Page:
the story starts with my decline and fall
God (as I choose to call my higher power)
Grant me an audience for half an hour
And I will, if I can, do all the rest.
My subject is the story I know best;
I mean my own. It starts in a motel,
The night of my divorce. I felt like Hell.
Think of a pilot, learning how to fly,
Who, though he should know better, flies too high,
Then falls in the Atlantic and is drowned.
His body and the plane are never found.
There’s something like our marriage in that story,
The way it shoots to misery from glory.
The similarity might not be strong,
But, as to suffering, I’m never wrong:
Divorce is brutal. Trust me when I say
I’d rather be that pilot any day.
Lisa, in a voice that tore my heart,
Had told me, “From now on, we’ll live apart.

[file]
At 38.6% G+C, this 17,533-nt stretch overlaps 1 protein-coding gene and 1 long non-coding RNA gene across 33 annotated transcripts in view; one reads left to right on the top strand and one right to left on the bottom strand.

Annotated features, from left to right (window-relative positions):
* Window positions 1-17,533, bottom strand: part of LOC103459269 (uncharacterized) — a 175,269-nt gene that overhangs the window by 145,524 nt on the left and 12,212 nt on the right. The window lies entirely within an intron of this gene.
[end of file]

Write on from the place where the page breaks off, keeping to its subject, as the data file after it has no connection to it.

I’ll keep your stuff till you’ve got your new place.
The First Street house is mine. I want my space.”
And so, a stranger in my own home town,
I left my room to have a look around.
Across the street, a Big Red liquor store
And Waffle House. A porno shop next door.
“The restaurant then. For now, I’ll do what’s right.
I’ve got no strength for sex and drugs tonight.”
The waitress, call her Ruby, perked me up.
I never saw the bottom of my cup.
A refill and a smile, and off she’d glide;
She wore her sixty years with grace and pride.
“Why look upon myself and curse my fate:
I couldn’t stand to only serve and wait.
I’ll bet that woman’s life is harder still
Than mine, by far. And, if I only will,
I could throw all my misery away
And love my life the way it is today!”
If that was true—and I don’t think it was—
I proved myself an awful fool, because
For years I didn’t love my life at all.
The story starts with my decline and fall.